Stewart talks USC commitment

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USC added another commitment in the 2014 class with Westchester High guard Elijah Stewart. Stewart tore it up on the court during his senior year and received interest from plenty of top programs. He originally signed with LMU but was released from his letter of intent after the school fired head coach Max Good.
The 6-foot-5 prospect chose the Trojans over a handful of top programs because USC gave him an opportunity to turn a program around.
"I like the tradition at USC," Stewart said. "It was an opportunity to turn a program around with some new players and next year we should have some good big men and guards. With what coach (Andy) Enfield did at Florida Gulf Coast, I think he can bring that style to USC and we'll get some transition buckets."
Having a chance to make a mark on a program was a big reason why USC stood out above schools like Cincinnati, Pittsburgh, Oklahoma State or Creighton.
"It factored in big," Stewart said. "I could have gone somewhere to learn from a veteran team, but I've decided to step right into that role of a veteran and have the chance to possibly start my freshman year and have an impact a team. That meant a lot."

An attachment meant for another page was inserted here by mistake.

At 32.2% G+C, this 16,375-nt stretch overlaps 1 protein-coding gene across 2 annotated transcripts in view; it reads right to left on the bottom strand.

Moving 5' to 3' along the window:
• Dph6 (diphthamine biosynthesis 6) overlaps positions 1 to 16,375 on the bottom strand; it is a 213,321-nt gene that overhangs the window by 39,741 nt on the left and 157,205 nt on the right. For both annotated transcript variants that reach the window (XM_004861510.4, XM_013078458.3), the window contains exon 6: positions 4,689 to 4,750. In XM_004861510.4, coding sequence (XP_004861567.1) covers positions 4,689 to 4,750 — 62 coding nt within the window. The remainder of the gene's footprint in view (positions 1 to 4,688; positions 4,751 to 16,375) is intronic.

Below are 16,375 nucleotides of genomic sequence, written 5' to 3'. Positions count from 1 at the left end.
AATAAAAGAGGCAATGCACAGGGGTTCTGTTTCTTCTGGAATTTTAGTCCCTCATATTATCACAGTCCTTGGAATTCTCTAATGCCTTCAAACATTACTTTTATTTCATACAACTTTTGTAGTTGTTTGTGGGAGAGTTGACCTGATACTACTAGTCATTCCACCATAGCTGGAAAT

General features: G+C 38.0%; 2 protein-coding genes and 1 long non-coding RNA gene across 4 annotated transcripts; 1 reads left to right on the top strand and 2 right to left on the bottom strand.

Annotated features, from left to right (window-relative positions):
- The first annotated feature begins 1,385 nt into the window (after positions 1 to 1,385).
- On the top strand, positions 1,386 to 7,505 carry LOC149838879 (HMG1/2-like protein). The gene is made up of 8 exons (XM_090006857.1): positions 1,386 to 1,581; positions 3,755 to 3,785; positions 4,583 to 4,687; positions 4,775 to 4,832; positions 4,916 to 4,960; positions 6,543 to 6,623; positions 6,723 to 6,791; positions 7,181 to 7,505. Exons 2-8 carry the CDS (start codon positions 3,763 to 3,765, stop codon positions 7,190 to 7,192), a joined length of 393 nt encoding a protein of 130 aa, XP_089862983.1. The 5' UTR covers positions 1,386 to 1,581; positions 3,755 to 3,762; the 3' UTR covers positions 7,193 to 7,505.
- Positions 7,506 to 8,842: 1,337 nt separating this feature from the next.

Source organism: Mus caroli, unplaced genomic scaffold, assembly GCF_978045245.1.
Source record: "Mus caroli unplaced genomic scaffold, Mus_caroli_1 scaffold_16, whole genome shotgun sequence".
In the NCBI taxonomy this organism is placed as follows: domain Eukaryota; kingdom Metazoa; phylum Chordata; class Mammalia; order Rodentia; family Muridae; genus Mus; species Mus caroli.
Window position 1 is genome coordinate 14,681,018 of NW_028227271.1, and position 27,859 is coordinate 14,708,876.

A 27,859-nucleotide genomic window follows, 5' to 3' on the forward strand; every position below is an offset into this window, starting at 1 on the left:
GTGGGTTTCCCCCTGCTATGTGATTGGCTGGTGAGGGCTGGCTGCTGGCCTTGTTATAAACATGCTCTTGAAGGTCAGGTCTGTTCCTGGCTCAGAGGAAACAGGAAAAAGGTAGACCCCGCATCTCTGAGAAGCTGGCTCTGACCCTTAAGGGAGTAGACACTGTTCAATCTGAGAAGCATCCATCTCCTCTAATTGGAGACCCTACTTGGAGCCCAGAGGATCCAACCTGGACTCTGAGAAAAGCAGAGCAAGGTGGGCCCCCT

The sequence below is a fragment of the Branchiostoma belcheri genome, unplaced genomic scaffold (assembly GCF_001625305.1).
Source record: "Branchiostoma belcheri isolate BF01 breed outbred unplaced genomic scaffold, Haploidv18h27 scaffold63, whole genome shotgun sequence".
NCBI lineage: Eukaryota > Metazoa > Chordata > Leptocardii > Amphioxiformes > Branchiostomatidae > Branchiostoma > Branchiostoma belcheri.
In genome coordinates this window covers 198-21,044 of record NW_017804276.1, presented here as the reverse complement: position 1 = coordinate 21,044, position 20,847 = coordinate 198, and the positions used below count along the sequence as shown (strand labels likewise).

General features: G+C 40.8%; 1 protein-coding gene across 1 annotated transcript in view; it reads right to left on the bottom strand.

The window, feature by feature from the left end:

It's a team that will look a lot different than last year's 11-win team. Stewart went on an official visit and got to meet his new teammates.
"It was a lot different than when I first went up there," Stewart said. "I didn't get to meet any of the players but this time I met the majority of the team. They're all cool guys and they have the same intentions that I do. They want to turn the program around after a rough season."
Stewart will be one of four new players in USC's backcourt. He met a couple of those new guards along with some other players.
"I got to meet Katin Reinhardt, DC (Darion Clark) and Jordan McLaughlin," Stewart said. "I also met one of their big guys from Serbia (Strahinja Gavrilovic)."
On the visit, he also got the chance to hang out with Tony Bland, who's a big reason why Stewart picked USC in the first place.
"I bonded a lot with Tony Bland," Stewart said. "He understands what I had to go through to get where I am today and I really respect him because he played at the highest level possible. I hope to do the same and it just all seems to correspond and go together."
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